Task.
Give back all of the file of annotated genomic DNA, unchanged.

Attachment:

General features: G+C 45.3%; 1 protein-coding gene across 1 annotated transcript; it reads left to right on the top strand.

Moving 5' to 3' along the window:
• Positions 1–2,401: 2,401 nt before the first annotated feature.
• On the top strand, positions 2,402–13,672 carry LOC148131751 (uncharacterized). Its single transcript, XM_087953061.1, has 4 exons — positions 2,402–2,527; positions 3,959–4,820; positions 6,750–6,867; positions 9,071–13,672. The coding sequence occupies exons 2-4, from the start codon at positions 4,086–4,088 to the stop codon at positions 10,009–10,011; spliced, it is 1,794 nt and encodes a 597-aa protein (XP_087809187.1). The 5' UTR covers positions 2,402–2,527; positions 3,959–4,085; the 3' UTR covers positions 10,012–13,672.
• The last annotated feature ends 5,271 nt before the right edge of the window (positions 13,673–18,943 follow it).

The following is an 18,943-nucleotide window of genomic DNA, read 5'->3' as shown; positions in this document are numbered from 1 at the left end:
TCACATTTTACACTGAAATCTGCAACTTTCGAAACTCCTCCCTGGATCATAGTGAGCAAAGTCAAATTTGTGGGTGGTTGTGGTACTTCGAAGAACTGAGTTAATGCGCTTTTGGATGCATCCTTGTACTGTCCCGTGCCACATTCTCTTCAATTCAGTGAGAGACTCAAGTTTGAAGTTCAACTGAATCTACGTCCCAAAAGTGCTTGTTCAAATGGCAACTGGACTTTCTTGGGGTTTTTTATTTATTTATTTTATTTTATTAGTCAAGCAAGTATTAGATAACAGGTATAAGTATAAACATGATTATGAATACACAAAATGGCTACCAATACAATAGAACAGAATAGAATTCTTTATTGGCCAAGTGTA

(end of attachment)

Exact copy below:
General features: G+C 45.3%; 1 protein-coding gene across 1 annotated transcript; it reads left to right on the top strand.

Moving 5' to 3' along the window:
• Positions 1–2,401: 2,401 nt before the first annotated feature.
• On the top strand, positions 2,402–13,672 carry LOC148131751 (uncharacterized). Its single transcript, XM_087953061.1, has 4 exons — positions 2,402–2,527; positions 3,959–4,820; positions 6,750–6,867; positions 9,071–13,672. The coding sequence occupies exons 2-4, from the start codon at positions 4,086–4,088 to the stop codon at positions 10,009–10,011; spliced, it is 1,794 nt and encodes a 597-aa protein (XP_087809187.1). The 5' UTR covers positions 2,402–2,527; positions 3,959–4,085; the 3' UTR covers positions 10,012–13,672.
• The last annotated feature ends 5,271 nt before the right edge of the window (positions 13,673–18,943 follow it).

The following is an 18,943-nucleotide window of genomic DNA, read 5'->3' as shown; positions in this document are numbered from 1 at the left end:
TCACATTTTACACTGAAATCTGCAACTTTCGAAACTCCTCCCTGGATCATAGTGAGCAAAGTCAAATTTGTGGGTGGTTGTGGTACTTCGAAGAACTGAGTTAATGCGCTTTTGGATGCATCCTTGTACTGTCCCGTGCCACATTCTCTTCAATTCAGTGAGAGACTCAAGTTTGAAGTTCAACTGAATCTACGTCCCAAAAGTGCTTGTTCAAATGGCAACTGGACTTTCTTGGGGTTTTTTATTTATTTATTTTATTTTATTAGTCAAGCAAGTATTAGATAACAGGTATAAGTATAAACATGATTATGAATACACAAAATGGCTACCAATACAATAGAACAGAATAGAATTCTTTATTGGCCAAGTGTA